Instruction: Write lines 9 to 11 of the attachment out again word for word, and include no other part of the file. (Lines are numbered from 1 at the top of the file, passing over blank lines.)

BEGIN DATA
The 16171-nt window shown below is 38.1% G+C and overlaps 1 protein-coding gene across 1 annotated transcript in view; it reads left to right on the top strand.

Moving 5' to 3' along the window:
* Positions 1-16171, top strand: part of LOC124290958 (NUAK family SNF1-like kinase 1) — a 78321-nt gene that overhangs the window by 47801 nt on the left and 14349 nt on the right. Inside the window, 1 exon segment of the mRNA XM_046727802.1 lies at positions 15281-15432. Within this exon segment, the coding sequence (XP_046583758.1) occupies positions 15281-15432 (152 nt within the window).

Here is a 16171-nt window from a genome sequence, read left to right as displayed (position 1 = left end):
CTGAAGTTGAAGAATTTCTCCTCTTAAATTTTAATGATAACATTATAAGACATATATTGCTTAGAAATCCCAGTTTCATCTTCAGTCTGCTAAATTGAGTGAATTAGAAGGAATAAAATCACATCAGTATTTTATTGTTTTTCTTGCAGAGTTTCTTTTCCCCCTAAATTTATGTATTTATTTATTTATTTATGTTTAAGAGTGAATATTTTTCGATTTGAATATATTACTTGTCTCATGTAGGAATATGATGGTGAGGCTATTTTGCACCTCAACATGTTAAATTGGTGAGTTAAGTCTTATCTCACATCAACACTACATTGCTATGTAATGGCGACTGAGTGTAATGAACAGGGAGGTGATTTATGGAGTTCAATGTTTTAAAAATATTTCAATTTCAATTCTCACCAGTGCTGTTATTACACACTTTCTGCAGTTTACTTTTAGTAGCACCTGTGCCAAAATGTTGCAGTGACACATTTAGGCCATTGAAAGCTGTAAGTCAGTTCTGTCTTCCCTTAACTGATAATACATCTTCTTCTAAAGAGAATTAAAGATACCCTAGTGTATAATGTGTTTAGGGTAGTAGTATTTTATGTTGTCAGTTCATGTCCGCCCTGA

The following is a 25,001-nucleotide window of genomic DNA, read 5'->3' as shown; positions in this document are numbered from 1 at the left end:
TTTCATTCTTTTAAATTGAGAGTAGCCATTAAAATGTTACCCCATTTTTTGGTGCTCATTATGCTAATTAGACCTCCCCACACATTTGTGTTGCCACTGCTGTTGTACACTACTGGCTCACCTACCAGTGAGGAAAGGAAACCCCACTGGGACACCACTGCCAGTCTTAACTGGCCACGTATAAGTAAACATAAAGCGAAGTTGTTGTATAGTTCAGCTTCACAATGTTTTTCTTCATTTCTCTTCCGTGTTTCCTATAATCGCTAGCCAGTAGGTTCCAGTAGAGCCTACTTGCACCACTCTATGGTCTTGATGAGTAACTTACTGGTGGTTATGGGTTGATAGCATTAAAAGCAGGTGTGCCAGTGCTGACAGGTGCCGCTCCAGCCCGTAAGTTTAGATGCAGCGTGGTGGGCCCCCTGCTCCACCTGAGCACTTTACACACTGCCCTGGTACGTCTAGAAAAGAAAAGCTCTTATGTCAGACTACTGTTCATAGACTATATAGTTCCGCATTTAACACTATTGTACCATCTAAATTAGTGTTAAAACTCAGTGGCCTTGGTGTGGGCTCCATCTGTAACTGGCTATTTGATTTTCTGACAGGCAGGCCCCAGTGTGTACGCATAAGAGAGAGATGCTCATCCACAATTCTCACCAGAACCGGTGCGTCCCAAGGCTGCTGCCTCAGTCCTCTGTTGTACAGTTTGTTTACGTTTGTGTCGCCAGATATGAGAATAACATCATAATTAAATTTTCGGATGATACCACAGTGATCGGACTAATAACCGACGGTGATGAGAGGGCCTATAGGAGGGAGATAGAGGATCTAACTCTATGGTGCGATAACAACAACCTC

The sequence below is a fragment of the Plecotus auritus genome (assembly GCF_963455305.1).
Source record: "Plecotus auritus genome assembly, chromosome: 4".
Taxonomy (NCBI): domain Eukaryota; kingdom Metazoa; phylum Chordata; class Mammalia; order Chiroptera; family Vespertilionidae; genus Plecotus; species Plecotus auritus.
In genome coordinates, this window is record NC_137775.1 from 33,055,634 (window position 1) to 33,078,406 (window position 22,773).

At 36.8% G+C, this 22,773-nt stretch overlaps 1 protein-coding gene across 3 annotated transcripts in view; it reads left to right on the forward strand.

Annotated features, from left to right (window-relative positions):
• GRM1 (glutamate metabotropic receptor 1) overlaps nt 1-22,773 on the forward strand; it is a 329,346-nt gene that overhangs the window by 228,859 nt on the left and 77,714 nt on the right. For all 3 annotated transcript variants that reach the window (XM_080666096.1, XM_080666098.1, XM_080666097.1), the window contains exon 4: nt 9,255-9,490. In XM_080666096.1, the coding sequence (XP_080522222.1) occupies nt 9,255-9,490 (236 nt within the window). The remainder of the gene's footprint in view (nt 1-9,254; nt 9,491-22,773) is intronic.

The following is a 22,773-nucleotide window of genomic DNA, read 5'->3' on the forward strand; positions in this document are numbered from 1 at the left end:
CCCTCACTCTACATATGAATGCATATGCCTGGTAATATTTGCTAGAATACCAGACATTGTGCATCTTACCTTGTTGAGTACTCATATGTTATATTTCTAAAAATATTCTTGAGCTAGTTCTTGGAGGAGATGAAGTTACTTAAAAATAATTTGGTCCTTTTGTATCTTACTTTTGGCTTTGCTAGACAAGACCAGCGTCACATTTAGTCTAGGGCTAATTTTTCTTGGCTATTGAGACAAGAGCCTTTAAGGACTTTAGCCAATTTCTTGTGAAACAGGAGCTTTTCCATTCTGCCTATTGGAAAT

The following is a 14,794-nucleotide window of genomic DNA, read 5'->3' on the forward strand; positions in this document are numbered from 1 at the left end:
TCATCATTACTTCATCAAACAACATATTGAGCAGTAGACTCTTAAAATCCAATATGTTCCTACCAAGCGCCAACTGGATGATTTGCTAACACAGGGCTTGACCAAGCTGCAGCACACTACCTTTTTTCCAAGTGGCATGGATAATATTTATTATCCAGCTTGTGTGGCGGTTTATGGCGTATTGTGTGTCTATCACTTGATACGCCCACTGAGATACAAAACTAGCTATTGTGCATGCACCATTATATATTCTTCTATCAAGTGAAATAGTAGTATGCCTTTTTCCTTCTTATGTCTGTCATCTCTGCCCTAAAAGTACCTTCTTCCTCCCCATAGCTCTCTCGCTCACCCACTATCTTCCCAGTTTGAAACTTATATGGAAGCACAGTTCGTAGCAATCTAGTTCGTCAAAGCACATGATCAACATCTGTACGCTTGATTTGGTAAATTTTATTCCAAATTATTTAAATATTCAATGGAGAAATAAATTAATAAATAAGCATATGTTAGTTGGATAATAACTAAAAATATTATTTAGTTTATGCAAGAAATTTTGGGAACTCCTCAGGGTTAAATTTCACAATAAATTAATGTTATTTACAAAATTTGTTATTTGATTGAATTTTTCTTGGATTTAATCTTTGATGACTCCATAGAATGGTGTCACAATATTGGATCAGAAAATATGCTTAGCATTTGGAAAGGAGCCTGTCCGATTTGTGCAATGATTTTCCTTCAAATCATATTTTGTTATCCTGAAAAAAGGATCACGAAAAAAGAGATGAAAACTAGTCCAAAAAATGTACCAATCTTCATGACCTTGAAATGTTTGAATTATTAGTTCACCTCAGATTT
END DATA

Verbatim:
Source record: "Plecotus auritus genome assembly, chromosome: 4".
Taxonomy (NCBI): domain Eukaryota; kingdom Metazoa; phylum Chordata; class Mammalia; order Chiroptera; family Vespertilionidae; genus Plecotus; species Plecotus auritus.
In genome coordinates, this window is record NC_137775.1 from 33,055,634 (window position 1) to 33,078,406 (window position 22,773).